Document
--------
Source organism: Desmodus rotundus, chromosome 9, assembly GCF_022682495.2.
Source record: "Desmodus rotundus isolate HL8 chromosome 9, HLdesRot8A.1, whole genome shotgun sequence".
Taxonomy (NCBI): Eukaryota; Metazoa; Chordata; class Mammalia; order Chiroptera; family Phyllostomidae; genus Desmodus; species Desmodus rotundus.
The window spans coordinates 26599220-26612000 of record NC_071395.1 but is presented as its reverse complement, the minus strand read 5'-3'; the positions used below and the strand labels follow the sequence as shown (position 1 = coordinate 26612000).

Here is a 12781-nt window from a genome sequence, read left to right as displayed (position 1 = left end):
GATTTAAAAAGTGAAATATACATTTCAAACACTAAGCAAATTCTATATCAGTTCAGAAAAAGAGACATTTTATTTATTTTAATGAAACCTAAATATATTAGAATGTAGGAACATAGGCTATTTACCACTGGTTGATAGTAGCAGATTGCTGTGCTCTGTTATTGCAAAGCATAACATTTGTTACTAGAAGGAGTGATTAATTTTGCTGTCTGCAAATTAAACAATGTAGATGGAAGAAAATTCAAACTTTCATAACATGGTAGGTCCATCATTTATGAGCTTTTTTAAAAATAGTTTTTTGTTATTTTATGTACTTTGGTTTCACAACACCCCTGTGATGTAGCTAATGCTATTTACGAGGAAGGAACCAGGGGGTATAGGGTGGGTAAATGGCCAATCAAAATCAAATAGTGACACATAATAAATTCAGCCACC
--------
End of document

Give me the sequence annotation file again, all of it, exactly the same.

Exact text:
Source organism: Desmodus rotundus, chromosome 9, assembly GCF_022682495.2.
Source record: "Desmodus rotundus isolate HL8 chromosome 9, HLdesRot8A.1, whole genome shotgun sequence".
Taxonomy (NCBI): Eukaryota; Metazoa; Chordata; class Mammalia; order Chiroptera; family Phyllostomidae; genus Desmodus; species Desmodus rotundus.
The window spans coordinates 26599220-26612000 of record NC_071395.1 but is presented as its reverse complement, the minus strand read 5'-3'; the positions used below and the strand labels follow the sequence as shown (position 1 = coordinate 26612000).

Here is a 12781-nt window from a genome sequence, read left to right as displayed (position 1 = left end):
GATTTAAAAAGTGAAATATACATTTCAAACACTAAGCAAATTCTATATCAGTTCAGAAAAAGAGACATTTTATTTATTTTAATGAAACCTAAATATATTAGAATGTAGGAACATAGGCTATTTACCACTGGTTGATAGTAGCAGATTGCTGTGCTCTGTTATTGCAAAGCATAACATTTGTTACTAGAAGGAGTGATTAATTTTGCTGTCTGCAAATTAAACAATGTAGATGGAAGAAAATTCAAACTTTCATAACATGGTAGGTCCATCATTTATGAGCTTTTTTAAAAATAGTTTTTTGTTATTTTATGTACTTTGGTTTCACAACACCCCTGTGATGTAGCTAATGCTATTTACGAGGAAGGAACCAGGGGGTATAGGGTGGGTAAATGGCCAATCAAAATCAAATAGTGACACATAATAAATTCAGCCACC